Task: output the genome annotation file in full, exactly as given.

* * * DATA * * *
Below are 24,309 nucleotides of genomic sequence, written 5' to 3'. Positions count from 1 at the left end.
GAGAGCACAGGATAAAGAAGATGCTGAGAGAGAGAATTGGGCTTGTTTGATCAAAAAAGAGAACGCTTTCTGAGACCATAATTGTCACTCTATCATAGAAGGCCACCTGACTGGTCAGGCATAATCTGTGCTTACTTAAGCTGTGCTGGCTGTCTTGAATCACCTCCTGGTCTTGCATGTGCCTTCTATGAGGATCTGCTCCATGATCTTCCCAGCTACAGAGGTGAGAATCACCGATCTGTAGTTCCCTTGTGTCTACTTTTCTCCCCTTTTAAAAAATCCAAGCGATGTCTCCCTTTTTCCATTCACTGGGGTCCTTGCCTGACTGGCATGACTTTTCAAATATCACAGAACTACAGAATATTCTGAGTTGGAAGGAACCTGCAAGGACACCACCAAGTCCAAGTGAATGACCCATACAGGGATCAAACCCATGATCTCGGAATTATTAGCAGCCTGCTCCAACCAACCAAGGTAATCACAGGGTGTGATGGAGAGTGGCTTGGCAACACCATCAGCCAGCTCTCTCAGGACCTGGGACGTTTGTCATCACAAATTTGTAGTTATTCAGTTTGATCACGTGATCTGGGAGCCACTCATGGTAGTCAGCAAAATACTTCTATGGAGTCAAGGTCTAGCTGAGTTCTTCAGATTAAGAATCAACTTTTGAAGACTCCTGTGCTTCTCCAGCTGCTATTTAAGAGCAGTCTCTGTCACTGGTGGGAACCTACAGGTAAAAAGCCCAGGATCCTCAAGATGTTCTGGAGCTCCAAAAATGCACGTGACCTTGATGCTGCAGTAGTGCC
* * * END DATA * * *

Below are 24,309 nucleotides of genomic sequence, written 5' to 3'. Positions count from 1 at the left end.
GAGAGCACAGGATAAAGAAGATGCTGAGAGAGAGAATTGGGCTTGTTTGATCAAAAAAGAGAACGCTTTCTGAGACCATAATTGTCACTCTATCATAGAAGGCCACCTGACTGGTCAGGCATAATCTGTGCTTACTTAAGCTGTGCTGGCTGTCTTGAATCACCTCCTGGTCTTGCATGTGCCTTCTATGAGGATCTGCTCCATGATCTTCCCAGCTACAGAGGTGAGAATCACCGATCTGTAGTTCCCTTGTGTCTACTTTTCTCCCCTTTTAAAAAATCCAAGCGATGTCTCCCTTTTTCCATTCACTGGGGTCCTTGCCTGACTGGCATGACTTTTCAAATATCACAGAACTACAGAATATTCTGAGTTGGAAGGAACCTGCAAGGACACCACCAAGTCCAAGTGAATGACCCATACAGGGATCAAACCCATGATCTCGGAATTATTAGCAGCCTGCTCCAACCAACCAAGGTAATCACAGGGTGTGATGGAGAGTGGCTTGGCAACACCATCAGCCAGCTCTCTCAGGACCTGGGACGTTTGTCATCACAAATTTGTAGTTATTCAGTTTGATCACGTGATCTGGGAGCCACTCATGGTAGTCAGCAAAATACTTCTATGGAGTCAAGGTCTAGCTGAGTTCTTCAGATTAAGAATCAACTTTTGAAGACTCCTGTGCTTCTCCAGCTGCTATTTAAGAGCAGTCTCTGTCACTGGTGGGAACCTACAGGTAAAAAGCCCAGGATCCTCAAGATGTTCTGGAGCTCCAAAAATGCACGTGACCTTGATGCTGCAGTAGTGCC